How to prevent user creation with social login using Google?

I have implemented Auth0’s new universal login in my react application. It has both log in and sign up tabs which show up on the page. I have also enabled social login and social signup using Google.

I want new users to first sign up using the Sign Up tab since it invokes some other workflows within my application.

However I have observed that when a new user just “signs in” using Google, Auth0 immediately creates their account. This is causing issues in the app since the intended flow associated with post sign up is never called in my application.

Is there a way to prevent new user creation on sign in when a Google sign in is used?

Another thing I noticed was that even when I created two different actions, one for post login flow and other for pre user registration flow. No matter if the a new users directly logs in or even signs up, its the Login flow action which always seems to be called. The Pre User Registration flow is never called.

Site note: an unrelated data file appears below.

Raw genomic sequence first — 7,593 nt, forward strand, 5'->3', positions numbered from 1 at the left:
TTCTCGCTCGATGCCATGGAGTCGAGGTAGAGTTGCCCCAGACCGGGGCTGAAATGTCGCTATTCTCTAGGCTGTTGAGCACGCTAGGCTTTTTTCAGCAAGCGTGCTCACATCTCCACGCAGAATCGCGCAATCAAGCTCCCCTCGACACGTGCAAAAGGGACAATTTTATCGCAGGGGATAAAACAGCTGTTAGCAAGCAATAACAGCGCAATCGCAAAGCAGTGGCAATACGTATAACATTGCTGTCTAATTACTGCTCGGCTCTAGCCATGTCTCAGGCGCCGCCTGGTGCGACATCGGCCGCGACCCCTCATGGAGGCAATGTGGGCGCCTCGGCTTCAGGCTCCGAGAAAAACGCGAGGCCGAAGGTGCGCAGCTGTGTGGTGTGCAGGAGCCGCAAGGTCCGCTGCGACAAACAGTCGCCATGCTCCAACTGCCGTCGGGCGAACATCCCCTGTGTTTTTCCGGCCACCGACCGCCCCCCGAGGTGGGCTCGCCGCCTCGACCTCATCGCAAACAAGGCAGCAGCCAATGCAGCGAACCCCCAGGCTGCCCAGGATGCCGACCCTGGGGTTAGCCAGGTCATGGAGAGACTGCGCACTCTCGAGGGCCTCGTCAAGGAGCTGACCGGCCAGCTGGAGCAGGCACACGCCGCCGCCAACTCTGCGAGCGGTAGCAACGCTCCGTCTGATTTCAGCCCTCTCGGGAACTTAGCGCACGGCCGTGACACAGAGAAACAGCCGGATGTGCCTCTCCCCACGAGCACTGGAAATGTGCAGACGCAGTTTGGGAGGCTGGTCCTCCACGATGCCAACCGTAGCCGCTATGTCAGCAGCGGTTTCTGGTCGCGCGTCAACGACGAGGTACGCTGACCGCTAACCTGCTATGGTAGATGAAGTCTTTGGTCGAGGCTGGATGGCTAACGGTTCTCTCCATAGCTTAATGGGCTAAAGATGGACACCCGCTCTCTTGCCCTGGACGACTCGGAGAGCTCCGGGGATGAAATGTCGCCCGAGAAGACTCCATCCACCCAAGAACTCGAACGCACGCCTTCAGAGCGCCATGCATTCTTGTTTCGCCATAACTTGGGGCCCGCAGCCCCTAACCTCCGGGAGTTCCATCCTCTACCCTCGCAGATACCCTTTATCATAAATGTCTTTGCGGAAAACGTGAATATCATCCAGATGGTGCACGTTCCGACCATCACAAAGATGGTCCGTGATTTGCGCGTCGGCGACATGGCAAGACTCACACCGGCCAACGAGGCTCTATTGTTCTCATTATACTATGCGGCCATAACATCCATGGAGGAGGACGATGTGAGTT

Hi @neeraj1

With social login, you are relying on the social partner for users - this means the social partner can create users. There is no simple way to configure Auth0 to not allow new users from social partners.

On a deeper level, this is a complex question. If I register on a DB connection as, then try to sign in at google with then I know these are the same user, but Auth0 has no idea, since the email addresses are not the same.

Also, note that the registration hooks only work for DB connections.

I can think of two approaches:

  1. Change your app/use a rule so that your registration code is executed for new social users. You will then most likely want to use our account linking extension. This will allow users to have a username password login, or a social login, or both, possibly linked.
  2. Add a section to your app, probably in your “profile” page, that allows you to link a social account. Then add a rule that fails all social logins unless they are linked. This is less user-friendly and more work than approach 1.